Singles Club #13

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Greg O’Keeffe finds fun in an Japanese Cop Shop. Or summink.


Tokyo Police Club: TessellateSingle of the Week
What a belter. In parts reminiscent of something from The Strokes under-rated classic Room on Fire, Tessellate is a rip-roaring debut from this Canadian outfit’s second LP.
It’s a short burst of growly guitars, a driving back-beat and singer Dave Monk’s nasal vocals which is structurally savvy and inherently poppy. Plus I was in the mood for vague lyrics and this definitely ticked that box.
Grammatics: D.I.L.E.M.M.A/Polar Swelling
Leeds four-piece Grammatics will justifiably raise eyebrows with this intriguing double A-side.
Both songs have unpredictable and jolty song structures but they are also easy on the ear and swathed in cello and a host of other instruments.
Neither tracks is immediately arresting but further listens reveal a density and nouse which should bode well for their debut LP.
Twisted Wheel: She’s A Weapon
I’d heard loads of good things about this lot from Oldham and built up quite a bit of expectation. So maybe I was expecting too much from this debut single.
But while it’s nice to hear a band with a healthy appreciation of Mark E Smith’s more coherent moments, She’s A Weapon is still more style than substance. Make no mistake it will go down well on the dancefloor but it’s instantly forgettable and also, disappointingly, obvious.
The Steers: Julia
Cardiff’s The Steers pitch-in with a Weller-esque, Libertines-tinged slice of sunny punk pop full of power-chords and rolling drums.
There are hints of Supergrass and Ash here too, so, in short Brit-pop nostalgiacs should give this a go. They’re also getting a good live reputation so expect more pre-festival buzz.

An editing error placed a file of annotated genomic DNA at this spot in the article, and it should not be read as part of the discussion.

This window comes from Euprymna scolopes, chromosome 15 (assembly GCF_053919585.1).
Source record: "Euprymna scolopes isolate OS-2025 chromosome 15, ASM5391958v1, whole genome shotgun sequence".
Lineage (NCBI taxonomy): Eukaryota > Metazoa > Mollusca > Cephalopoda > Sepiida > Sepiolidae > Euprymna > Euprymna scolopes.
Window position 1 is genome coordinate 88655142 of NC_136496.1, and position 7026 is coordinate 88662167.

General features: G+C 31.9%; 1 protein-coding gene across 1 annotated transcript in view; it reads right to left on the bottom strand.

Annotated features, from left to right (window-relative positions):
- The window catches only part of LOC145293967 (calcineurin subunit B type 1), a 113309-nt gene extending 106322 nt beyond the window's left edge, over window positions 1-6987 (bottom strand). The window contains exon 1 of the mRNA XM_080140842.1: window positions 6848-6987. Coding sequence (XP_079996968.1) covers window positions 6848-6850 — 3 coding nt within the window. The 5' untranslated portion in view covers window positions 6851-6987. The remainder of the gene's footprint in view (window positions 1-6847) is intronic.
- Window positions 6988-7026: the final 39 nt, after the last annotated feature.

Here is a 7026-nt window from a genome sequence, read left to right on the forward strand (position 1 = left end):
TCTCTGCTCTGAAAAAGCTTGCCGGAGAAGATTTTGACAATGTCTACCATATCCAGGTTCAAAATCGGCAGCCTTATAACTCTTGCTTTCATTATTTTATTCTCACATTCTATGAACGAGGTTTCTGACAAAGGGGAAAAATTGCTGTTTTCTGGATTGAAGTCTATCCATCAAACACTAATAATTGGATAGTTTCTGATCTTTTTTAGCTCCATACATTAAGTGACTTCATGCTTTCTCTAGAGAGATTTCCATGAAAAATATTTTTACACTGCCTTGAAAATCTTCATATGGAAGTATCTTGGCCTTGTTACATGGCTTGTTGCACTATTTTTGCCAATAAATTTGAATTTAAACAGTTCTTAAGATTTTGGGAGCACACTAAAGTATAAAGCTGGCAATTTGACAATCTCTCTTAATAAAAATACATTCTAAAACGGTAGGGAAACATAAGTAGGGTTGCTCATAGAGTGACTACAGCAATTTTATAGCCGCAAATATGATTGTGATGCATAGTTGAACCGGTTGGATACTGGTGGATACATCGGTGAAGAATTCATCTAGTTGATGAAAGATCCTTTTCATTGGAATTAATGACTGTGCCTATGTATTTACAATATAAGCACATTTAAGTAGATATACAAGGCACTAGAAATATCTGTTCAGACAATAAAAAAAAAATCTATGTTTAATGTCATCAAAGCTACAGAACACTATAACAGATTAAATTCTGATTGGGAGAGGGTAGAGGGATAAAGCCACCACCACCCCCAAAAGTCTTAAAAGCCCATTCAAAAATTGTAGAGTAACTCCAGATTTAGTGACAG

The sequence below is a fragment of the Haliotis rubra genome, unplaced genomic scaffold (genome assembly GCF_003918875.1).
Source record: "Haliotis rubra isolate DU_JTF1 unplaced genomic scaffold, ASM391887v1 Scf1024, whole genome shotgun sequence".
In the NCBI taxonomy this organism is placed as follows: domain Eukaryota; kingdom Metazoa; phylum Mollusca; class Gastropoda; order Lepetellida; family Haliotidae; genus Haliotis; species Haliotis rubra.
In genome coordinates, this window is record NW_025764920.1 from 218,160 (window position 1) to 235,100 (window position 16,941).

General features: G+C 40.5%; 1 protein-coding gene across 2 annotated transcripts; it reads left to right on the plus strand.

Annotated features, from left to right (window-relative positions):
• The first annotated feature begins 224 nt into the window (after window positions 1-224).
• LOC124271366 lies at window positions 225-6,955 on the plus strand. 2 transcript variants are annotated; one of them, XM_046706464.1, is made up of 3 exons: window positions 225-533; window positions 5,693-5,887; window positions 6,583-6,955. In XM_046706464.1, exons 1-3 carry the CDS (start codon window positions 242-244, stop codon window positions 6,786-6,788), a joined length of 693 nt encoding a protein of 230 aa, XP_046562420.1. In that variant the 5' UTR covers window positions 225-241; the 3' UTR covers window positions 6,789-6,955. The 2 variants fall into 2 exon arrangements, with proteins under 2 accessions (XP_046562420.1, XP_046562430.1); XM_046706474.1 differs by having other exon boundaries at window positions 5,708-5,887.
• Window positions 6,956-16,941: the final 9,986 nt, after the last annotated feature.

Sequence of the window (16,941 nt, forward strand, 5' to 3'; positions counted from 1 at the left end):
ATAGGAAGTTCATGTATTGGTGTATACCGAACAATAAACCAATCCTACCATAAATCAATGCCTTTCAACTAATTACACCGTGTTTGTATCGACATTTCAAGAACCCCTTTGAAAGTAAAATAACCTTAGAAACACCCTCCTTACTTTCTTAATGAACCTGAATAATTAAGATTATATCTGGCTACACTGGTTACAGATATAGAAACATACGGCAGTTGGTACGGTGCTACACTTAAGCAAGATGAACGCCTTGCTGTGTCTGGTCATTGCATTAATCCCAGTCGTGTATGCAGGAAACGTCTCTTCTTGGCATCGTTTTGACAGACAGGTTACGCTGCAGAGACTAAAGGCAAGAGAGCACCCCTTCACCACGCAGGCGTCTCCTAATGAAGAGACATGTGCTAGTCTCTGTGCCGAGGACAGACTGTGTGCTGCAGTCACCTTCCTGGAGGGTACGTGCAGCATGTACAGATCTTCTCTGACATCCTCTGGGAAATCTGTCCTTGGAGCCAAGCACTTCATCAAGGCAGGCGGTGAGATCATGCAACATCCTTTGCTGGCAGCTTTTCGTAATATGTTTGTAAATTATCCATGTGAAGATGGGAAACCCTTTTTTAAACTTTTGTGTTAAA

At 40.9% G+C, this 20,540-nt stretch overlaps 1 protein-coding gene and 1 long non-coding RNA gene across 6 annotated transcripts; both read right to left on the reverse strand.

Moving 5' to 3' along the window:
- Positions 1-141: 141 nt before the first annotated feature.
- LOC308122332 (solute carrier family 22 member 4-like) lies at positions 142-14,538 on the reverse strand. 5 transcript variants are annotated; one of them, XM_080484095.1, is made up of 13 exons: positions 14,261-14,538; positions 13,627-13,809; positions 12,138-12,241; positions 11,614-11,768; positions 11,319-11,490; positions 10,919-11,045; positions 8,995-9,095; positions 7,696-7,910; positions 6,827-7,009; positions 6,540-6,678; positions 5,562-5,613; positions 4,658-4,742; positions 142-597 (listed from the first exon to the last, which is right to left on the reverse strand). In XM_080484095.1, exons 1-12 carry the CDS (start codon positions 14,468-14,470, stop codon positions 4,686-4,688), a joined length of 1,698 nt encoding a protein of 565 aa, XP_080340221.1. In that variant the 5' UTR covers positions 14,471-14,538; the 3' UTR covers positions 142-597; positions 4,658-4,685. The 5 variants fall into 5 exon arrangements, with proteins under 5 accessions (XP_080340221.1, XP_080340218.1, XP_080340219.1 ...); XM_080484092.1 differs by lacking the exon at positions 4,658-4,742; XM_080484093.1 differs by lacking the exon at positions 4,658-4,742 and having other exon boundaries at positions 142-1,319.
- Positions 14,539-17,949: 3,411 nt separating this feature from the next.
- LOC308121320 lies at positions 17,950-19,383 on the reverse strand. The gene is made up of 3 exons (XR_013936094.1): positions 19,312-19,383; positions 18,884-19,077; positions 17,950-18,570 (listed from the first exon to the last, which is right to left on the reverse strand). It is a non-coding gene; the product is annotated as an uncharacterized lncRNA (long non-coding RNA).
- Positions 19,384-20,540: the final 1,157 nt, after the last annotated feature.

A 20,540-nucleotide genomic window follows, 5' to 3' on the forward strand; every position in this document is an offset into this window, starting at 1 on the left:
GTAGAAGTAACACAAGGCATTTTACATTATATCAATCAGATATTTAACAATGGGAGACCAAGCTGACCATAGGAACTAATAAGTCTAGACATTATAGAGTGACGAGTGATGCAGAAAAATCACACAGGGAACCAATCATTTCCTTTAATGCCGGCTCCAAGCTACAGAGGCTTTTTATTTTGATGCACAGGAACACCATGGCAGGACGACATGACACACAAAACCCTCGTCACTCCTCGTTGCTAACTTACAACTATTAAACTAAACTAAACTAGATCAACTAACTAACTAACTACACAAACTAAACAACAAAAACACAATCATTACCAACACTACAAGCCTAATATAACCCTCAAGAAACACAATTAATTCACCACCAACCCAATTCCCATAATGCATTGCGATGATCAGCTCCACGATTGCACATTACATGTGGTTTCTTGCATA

Efterklang: Caravan
Experimental fun and sumptuous orchestral touches from this Copenhagen five-piece. It’s not too lazy journalism to compare these sonically to fellow Scando pioneers Sigur Ros. And that’s praise indeed around these quarters.
This track, from last year’s acclaimed Parades album, is all about the voices, trumpet and electronics. Nice, happy-go-lucky stuff which is on the right side of cerebral.
iLiKETRAiNS: We Go Hunting
This critically-acclaimed Leeds outfit specialises in spine-tingling anthems and have already built up an impressive fan-base.
The term Literary-rock should have been invented for them.
This track, recalling the chaos and paranoia of the Salem witch trials in Massachusetts in 1692, uses their usual blueprint of soundtracking a historical tragedy.
It was recorded in an old chapel and mixed by Sigur Ros pal Ken Thomas.
So basically, you’ve got a dark and brooding band who use quirky and sad tales of history for lyrical inspiration instead of failed romance or drug-trips. Genuinely interesting stuff which deserves credit for being different.

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